No one selects a mop for its glamour. The mop that appears in the second half of The Flick is dowdier than most – a disconsolate tangle that once a day swabs the stickier kinds of refuse in a failing Massachusetts movie theatre.
I don’t know if the mop I saw at the National Theatre had appeared, like actors Louisa Krause and Matthew Maher, in Sam Gold’s original New York production (photo above by Joan Marcus). But whoever cast it was spot on. Its lank head is the sludgy grey of too many late-evening wipedowns in water too infrequently changed. But it is also eloquent about the tenuous workplace bonds and disappointed expectations that make Annie Baker’s play so involving.
The staff of the Flick sell tickets and snacks, and tidy the cinema between screenings. Baker and Gold foster long, ruminative pauses – the play lasts for 3½ hours, much of which is spent watching Sam and Avery, veteran and newbie, trail between rows, sweeping up scattered popcorn and soda cups. What about spilled soda, Avery asks. Sam tells him they do one big mop at the end of the night.
Barbara Ehrenreich spent a few weeks as a cleaner in Maine when researching Nickel and Dimed, her 2001 book about low-paid labour. It was work full of indignities, not the least of which was the impossibility of doing a good job: the ‘Merry Maids’ instruction to give a spray and wipe with an unclean cloth infuriated her.
I’ve seen The Flick twice now, the second time from above, where it became evident that these guys are slightly shoddy cleaners. Popcorn is hurled at a moment of high emotion, and most of the detritus remains for the rest of the play. Sam and Avery – occasionally joined by projectionist Rose – aren’t casual about their work, but you couldn’t describe them as motivated. They move through their back-and-forth routine, methodical but numbed, unless surprised by an abandoned item (manky shoe, snoozing customer), or until halted by a chasm of anxiety or desolation.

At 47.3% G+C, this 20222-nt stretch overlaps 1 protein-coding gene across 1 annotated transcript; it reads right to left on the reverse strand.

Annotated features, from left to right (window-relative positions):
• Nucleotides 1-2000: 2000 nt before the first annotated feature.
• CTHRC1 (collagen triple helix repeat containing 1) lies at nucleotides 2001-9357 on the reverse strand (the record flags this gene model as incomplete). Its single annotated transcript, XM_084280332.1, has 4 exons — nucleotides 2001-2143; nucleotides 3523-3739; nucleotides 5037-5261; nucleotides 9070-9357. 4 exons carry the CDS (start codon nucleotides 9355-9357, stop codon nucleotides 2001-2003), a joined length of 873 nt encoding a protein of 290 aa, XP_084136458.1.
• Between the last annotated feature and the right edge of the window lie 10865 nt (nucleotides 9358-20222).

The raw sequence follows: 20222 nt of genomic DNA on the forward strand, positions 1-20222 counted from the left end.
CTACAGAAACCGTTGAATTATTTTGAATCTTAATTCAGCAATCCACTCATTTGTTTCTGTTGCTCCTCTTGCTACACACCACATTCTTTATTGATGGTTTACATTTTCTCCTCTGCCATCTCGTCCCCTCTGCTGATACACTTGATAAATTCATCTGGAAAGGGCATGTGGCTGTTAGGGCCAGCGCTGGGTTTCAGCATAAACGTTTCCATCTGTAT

When the mop does appear, it seems even more disconsolate than the people wielding it. Plunge, squeeze, wipe, repeat. It deals with spilled sprite and chocolate pudding – at least, they hope it’s just chocolate pudding – but its real dramatic function is to channel the characters’ dissatisfaction.
Especially Sam’s. Disappointed by his colleagues’ small but telling treacheries (and, later, by his own), he’s a master of passive-aggressive mopping. Even when facing away, we see Maher’s shoulders tauten in hurt and anger, before he plunges into the mopwork with furious, silent intent. The scene inspires some of Baker’s best stage directions:
– ‘They mop in terrible silence together.’
– ‘They … squeeze out their mop in the yellow bucket and listen to the horrible squeezing dripping sound.’
– ‘He squeezes the mop in the mop bucket with tremendous power… Sam does not take his eyes off the mop… Sam is staring into the dirty mop water.’
Finally, he goes off to deal with a heinous situation in the gents, and ‘stoically thrusts the mop up into the air like a sword.’
Sam isn’t unheroic. His work isn’t especially fulfilling, and can’t save the Flick, which hasn’t seen a soldout screening since Slumdog Millionaire. He doesn’t ultimately forge friendships, or anything stronger, with Rose or Avery. But he endures, and exits smiling. Not unheroic.
Friends and people you work with
Soon after I left college, a friend who had begun a Proper Job referred to his ‘colleagues.’ The rest of us – working in call-centres, stuffing envelopes with corporate brochures, doing shifts in the box office – must have looked bewildered. ‘There’s no such thing as colleagues,’ scoffed another pal. ‘There are just friends or people you work with.’
For years, I loved her brusqueness… but as time bites, and righteousness fades, ‘colleagues’ turns out to be a useful term. It doesn’t pin you down to warmth of feeling. There’s the colleague whose name you can’t remember, the colleague you slept with, the colleague who tried to get you sacked. Stranger, lover, nemesis, are all too revealing. ‘Colleague’ is safest.
The mop’s a colleague, and a pretty good one. Undemanding, unambitious, unspectacular. It’s not the prop of dreams – but it will prop up a life that too often fades to grey.
Follow David on Twitter: @mrdavidjays